Between the earth’s core and the mantle there may be a zone of silicon “snow”. This was reported by the press service of the University of Arizona.
Deep below the surface of the Earth is the outer core, which consists of a layer of liquid metal alloy 2000 km thick. Even though the outer core is located at a depth of 3000 km from the surface, it affects life on the surface because it is associated with the generation of a magnetic field. Therefore, scientists are interested in how the contact zone between the silicate mantle and the metal core is arranged, including explaining a number of anomalies identified during seismic studies.
American geologists conducted a series of laboratory experiments in which they recreated the conditions at this boundary. An iron-silicon alloy loaded with impurities of hydrogen and argon was placed between diamond anvils. With their help, the material was compressed to pressures typical for a depth of thousands of kilometers (1.23 million atmospheres), and heated with a laser to 3.2 thousand degrees. It turned out that under such conditions, iron-silicon crystals are formed, which gradually settle on the core.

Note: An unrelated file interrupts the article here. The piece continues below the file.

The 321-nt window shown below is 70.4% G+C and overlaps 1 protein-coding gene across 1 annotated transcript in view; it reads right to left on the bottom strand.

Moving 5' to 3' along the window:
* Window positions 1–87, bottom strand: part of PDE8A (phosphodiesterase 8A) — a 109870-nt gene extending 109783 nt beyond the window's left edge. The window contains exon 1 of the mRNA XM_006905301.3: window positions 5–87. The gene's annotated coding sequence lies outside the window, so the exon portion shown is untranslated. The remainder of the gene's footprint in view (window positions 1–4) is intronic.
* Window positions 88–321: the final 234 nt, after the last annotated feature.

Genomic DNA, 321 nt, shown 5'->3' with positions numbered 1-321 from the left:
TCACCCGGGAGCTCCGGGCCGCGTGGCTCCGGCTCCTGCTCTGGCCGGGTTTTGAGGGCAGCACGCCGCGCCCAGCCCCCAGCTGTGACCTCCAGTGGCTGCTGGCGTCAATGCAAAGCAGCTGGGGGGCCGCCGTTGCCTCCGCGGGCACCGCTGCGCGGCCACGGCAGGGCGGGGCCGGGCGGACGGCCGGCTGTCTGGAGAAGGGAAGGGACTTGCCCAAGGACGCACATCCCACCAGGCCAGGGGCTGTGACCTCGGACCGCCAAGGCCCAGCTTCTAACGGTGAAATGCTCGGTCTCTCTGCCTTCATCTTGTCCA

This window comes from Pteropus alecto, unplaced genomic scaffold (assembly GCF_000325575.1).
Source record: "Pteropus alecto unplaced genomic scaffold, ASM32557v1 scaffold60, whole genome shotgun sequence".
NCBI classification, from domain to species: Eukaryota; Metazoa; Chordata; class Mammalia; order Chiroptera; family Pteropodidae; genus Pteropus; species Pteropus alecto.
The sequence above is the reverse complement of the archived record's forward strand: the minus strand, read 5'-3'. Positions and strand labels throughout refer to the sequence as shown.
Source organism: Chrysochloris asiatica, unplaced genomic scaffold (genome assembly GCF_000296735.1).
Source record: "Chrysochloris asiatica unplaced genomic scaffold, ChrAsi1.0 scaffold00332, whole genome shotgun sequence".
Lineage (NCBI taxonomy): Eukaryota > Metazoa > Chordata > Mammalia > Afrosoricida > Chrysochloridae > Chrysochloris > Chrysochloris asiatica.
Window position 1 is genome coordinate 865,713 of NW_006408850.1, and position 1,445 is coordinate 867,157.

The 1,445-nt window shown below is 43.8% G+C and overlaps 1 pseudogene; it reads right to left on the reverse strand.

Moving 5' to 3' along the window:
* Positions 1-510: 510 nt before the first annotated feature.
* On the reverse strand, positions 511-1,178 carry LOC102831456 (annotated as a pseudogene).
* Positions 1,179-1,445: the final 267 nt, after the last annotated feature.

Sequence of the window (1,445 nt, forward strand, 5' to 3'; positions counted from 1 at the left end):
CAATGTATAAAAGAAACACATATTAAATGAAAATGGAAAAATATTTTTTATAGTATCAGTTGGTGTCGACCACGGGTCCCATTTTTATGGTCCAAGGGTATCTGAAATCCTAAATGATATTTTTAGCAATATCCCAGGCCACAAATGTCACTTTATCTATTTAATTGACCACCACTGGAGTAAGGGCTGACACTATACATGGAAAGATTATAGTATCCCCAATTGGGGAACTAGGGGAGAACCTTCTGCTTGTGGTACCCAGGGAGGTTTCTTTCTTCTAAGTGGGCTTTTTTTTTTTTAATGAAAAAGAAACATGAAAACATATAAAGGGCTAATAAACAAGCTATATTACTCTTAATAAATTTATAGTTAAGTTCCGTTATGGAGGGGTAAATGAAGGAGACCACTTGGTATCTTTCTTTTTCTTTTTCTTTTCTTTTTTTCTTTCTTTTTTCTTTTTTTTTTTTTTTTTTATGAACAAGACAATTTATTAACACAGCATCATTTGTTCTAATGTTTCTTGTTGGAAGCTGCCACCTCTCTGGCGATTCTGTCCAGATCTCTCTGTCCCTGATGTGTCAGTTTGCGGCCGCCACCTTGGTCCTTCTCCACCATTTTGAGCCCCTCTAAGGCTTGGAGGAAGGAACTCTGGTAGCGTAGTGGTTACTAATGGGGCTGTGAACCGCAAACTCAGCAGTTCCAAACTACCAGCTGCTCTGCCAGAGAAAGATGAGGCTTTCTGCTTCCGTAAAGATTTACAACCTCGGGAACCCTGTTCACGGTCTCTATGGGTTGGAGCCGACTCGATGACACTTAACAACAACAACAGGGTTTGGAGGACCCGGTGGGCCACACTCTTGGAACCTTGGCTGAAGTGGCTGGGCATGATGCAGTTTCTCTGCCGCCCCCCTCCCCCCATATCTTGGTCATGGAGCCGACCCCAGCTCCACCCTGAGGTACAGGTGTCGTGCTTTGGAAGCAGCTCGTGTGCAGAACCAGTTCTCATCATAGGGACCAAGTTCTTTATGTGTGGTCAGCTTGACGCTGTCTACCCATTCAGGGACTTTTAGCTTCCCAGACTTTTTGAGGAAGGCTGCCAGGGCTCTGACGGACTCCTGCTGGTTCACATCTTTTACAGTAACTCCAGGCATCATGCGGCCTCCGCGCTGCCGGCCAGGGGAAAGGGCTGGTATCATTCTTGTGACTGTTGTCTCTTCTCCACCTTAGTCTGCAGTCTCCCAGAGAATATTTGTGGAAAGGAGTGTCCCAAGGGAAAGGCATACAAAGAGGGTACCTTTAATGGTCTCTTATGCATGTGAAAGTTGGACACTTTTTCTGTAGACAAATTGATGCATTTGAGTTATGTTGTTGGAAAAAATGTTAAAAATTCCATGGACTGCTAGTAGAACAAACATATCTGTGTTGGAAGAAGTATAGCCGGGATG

“If there is a sufficient amount of hydrogen and silicon in the outer layers of the Earth’s core, then peculiar particles of silicon “snow” can appear inside it. Our calculations show that such exotic silicon “snows” begin to fall at the boundary between the core and the mantle, and also indicate that they can play a significant role in cooling the Earth’s interior at great depths,” the authors explain.
Scientists believe that the existence of such snow can explain many of the anomalies that slow down the propagation of seismic waves.